Mai Vathana, nicknamed the “Country Poet” to allude to his rural upbringing, was born in 1976 in Prek Luong commune of Battambang province and grew up there before setting out for the big city to study at the Royal University of Law and Economics (RULE), where he graduated with a Bachelor’s degree in 2010 before marrying and having three children.

Vathana’s regular job is working as a legal assistant at an NGO, but the Country Poet spends his free time writing poems, songs, novels, essays and commentaries – and has for as long as he can remember.

“I’ve loved writing songs, poems and stories since I was a child. The songs that I like to compose now as an adult writer with a career are ones with some life and colour to them and some sense of the soul of the nation in them.

“I will admit to being a bit of a Khmer romantic as I’ve always most enjoyed listening to romantic songs, reading novels with a romantic theme and of course watching many of the old movies that use those kinds of plot lines,” he said.

Back in 2015, Vathana decided to follow his passion and explore the depths of his heart with his song writing. He’s now composed over 100 songs, most of them unapologetically romantic and in the old school Khmer pop ballad style.

“I first joined the music industry to write Khmer style songs which I thought of as part of our shared cultural inheritance. I made it my life’s mission to write romantic Khmer songs with a sense of national identity to them in order to preserve what I feel is an important part of our national culture and do so with a literary sensibility.

“I also wished to continue the legacy of the senior poet [Kong Bunchhoeun] who left behind hundreds of songs for us that are embedded in the content and meaning of our national culture. I’ve noticed that since 2001 or 2002, the number of traditional Khmer songs being produced has gradually been declining and local artists have taken less interest in doing them.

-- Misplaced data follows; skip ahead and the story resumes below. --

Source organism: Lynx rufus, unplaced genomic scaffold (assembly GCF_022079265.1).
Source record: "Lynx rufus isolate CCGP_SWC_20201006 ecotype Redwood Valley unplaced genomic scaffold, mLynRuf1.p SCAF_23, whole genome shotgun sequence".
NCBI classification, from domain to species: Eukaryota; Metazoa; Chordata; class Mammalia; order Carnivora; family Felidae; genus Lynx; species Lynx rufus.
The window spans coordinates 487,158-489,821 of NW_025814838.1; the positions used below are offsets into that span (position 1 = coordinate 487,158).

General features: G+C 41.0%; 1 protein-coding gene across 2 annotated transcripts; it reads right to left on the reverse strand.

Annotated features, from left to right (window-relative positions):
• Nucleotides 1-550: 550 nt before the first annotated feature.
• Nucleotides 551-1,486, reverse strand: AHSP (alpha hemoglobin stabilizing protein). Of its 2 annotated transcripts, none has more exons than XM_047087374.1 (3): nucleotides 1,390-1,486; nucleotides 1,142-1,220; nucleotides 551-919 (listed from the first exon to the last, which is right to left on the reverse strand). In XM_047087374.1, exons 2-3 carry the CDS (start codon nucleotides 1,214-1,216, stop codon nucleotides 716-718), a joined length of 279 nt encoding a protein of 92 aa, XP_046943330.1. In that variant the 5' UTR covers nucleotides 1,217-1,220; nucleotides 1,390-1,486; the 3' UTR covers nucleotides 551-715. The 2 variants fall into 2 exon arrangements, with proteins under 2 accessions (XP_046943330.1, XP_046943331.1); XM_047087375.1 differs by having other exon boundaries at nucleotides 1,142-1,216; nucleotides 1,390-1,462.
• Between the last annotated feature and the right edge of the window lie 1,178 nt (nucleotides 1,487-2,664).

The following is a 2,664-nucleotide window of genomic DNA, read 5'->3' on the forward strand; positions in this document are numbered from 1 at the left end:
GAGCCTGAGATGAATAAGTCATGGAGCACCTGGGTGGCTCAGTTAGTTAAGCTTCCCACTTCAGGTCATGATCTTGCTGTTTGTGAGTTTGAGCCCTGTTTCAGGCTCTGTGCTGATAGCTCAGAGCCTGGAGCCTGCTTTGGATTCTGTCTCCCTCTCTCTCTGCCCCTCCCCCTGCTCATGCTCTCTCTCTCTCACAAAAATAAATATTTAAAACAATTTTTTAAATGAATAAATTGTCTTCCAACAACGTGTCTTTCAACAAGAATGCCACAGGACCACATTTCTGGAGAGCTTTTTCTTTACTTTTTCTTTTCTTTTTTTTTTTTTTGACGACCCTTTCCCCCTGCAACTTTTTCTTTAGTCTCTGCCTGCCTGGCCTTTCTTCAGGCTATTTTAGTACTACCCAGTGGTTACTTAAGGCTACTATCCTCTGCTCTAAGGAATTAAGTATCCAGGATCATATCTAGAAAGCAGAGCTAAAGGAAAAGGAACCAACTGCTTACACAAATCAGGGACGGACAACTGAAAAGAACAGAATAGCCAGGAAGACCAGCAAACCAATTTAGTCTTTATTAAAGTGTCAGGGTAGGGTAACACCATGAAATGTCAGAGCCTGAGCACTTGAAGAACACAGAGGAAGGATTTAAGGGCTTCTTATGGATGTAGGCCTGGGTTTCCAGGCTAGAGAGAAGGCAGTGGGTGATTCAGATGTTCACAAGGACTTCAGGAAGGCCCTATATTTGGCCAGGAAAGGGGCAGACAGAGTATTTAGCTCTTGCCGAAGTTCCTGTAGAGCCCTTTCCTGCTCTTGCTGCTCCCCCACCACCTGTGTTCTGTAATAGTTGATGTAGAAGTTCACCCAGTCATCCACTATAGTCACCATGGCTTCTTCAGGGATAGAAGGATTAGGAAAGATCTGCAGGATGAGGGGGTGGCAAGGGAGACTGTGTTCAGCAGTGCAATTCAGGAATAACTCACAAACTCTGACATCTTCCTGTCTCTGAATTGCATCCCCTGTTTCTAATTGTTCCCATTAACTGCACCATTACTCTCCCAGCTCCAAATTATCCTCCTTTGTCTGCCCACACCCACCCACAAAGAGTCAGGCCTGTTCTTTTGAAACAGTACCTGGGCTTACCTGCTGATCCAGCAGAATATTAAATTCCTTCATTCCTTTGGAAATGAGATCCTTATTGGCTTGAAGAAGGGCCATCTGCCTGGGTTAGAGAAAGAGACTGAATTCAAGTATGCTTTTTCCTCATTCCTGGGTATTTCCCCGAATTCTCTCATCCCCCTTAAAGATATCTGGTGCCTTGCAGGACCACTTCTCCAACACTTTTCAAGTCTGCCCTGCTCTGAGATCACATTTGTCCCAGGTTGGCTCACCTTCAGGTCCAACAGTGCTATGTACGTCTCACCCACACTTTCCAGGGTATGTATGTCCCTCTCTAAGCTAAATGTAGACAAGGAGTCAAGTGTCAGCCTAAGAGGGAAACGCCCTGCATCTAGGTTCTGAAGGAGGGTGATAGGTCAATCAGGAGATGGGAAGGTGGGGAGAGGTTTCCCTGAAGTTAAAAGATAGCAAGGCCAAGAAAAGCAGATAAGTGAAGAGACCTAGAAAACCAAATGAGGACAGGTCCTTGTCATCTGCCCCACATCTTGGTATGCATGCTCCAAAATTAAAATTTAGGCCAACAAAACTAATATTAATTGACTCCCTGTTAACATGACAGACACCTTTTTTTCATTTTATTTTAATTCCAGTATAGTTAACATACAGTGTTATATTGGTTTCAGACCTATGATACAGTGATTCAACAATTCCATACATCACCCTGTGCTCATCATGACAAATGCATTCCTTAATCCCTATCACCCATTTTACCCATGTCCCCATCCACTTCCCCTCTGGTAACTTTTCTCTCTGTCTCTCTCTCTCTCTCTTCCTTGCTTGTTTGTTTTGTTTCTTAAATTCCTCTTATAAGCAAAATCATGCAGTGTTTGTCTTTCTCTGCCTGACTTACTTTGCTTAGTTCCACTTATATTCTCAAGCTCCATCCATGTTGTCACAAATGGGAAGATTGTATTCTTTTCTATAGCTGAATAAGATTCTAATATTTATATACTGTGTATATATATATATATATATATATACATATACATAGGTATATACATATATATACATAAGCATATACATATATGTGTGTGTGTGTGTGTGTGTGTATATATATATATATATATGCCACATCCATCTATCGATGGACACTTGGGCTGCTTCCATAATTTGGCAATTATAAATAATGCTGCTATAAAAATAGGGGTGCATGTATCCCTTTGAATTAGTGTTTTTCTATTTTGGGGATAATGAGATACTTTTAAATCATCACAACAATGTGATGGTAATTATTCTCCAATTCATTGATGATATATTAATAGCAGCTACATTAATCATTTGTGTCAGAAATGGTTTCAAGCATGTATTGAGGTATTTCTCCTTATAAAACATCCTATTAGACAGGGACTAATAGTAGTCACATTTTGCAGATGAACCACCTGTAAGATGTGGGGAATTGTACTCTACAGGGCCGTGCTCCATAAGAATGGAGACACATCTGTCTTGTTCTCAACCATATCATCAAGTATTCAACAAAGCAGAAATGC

“That reluctance to make songs in the traditional Khmer style could be because of abandonment by audiences and discouragement at how much more attention trendy foreign-style songs receive from the younger generation,” he said.

Vathana said he believes that composing traditional Khmer songs is his contribution to preserving Khmer culture and heritage, because even though it isn’t ancient in origin the style of pop music that Khmer people embraced throughout the 20th century was still an important thing to keep alive.

“The digital era is this new space that gives everyone a huge amount of freedom, but the problem is that musicians are using their skills to compete for popularity and the highest view count rather than trying to do something original or even just good.

“This desire for viewers has convinced some producers, especially young people, to make frequent use of inappropriate and unethical ideas embedded in harsh and violent language, which is the sort of language that leads to a decline in the national culture.

“And some young people make music just to put out a product to sell or attract a sponsor because many of them do not care about ethics or society at all. Modern can almost now be equated with forgotten morals or the songs of immoral songwriters who use music as a platform for insulting others, pleasing others or promoting vices like gambling, women and drinking. If you don’t believe that will have an effect on your youth over time, then you’re being naive,” he said.

Vathana admits that he doesn’t have all the answers to these issues and he doesn’t blame all modern songwriters for the excesses of a few of them, but he asks that everyone think of others first and put community before selfishness.

“I would like to send a message to those who want to write songs, especially young people: Please fulfil your duty and make work that has socially redeeming values that consider the dignity of society and whether what you’re doing is going to be a positive or a negative for the community and the nation. Maybe you can’t see it now and you think it’s just a song and not a big deal, but it could be in the future and its success will be your success, so consider whether that’s really how you want to achieve your dreams, through negativity.

“As writers, we should be clear about our language, promote our culture and learn more whenever we find we don’t know everything we should. We’re free to do anything we’d like, but please use that freedom to choose to do something with moral value, national conscience and patriotism. We should work together to improve society and create a more moral society that is more beneficial for all of us as citizens and as writers,” he said.